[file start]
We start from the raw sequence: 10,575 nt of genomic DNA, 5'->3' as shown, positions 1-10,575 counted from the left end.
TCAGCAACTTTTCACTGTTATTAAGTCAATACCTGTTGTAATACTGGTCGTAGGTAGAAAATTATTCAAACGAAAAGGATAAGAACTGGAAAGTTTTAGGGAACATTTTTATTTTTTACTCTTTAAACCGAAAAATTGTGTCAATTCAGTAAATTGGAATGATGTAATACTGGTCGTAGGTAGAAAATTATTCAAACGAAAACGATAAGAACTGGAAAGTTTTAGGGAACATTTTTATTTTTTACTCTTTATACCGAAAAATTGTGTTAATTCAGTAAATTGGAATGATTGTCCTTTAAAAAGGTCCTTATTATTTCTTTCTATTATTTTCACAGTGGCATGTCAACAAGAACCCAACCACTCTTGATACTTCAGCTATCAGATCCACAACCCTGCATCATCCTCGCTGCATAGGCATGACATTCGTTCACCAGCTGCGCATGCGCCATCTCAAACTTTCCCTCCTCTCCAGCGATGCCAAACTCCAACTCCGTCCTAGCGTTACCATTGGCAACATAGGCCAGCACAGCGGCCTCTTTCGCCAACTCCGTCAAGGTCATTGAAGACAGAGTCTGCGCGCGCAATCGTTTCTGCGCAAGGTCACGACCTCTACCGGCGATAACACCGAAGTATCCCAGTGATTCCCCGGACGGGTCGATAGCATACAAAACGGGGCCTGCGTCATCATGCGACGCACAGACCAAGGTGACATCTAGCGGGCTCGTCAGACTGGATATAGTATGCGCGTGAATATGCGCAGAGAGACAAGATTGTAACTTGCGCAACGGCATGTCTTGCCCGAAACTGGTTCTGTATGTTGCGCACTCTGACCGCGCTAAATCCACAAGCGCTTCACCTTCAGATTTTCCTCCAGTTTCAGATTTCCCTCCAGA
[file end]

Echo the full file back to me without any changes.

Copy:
We start from the raw sequence: 10,575 nt of genomic DNA, 5'->3' as shown, positions 1-10,575 counted from the left end.
TCAGCAACTTTTCACTGTTATTAAGTCAATACCTGTTGTAATACTGGTCGTAGGTAGAAAATTATTCAAACGAAAAGGATAAGAACTGGAAAGTTTTAGGGAACATTTTTATTTTTTACTCTTTAAACCGAAAAATTGTGTCAATTCAGTAAATTGGAATGATGTAATACTGGTCGTAGGTAGAAAATTATTCAAACGAAAACGATAAGAACTGGAAAGTTTTAGGGAACATTTTTATTTTTTACTCTTTATACCGAAAAATTGTGTTAATTCAGTAAATTGGAATGATTGTCCTTTAAAAAGGTCCTTATTATTTCTTTCTATTATTTTCACAGTGGCATGTCAACAAGAACCCAACCACTCTTGATACTTCAGCTATCAGATCCACAACCCTGCATCATCCTCGCTGCATAGGCATGACATTCGTTCACCAGCTGCGCATGCGCCATCTCAAACTTTCCCTCCTCTCCAGCGATGCCAAACTCCAACTCCGTCCTAGCGTTACCATTGGCAACATAGGCCAGCACAGCGGCCTCTTTCGCCAACTCCGTCAAGGTCATTGAAGACAGAGTCTGCGCGCGCAATCGTTTCTGCGCAAGGTCACGACCTCTACCGGCGATAACACCGAAGTATCCCAGTGATTCCCCGGACGGGTCGATAGCATACAAAACGGGGCCTGCGTCATCATGCGACGCACAGACCAAGGTGACATCTAGCGGGCTCGTCAGACTGGATATAGTATGCGCGTGAATATGCGCAGAGAGACAAGATTGTAACTTGCGCAACGGCATGTCTTGCCCGAAACTGGTTCTGTATGTTGCGCACTCTGACCGCGCTAAATCCACAAGCGCTTCACCTTCAGATTTTCCTCCAGTTTCAGATTTCCCTCCAGA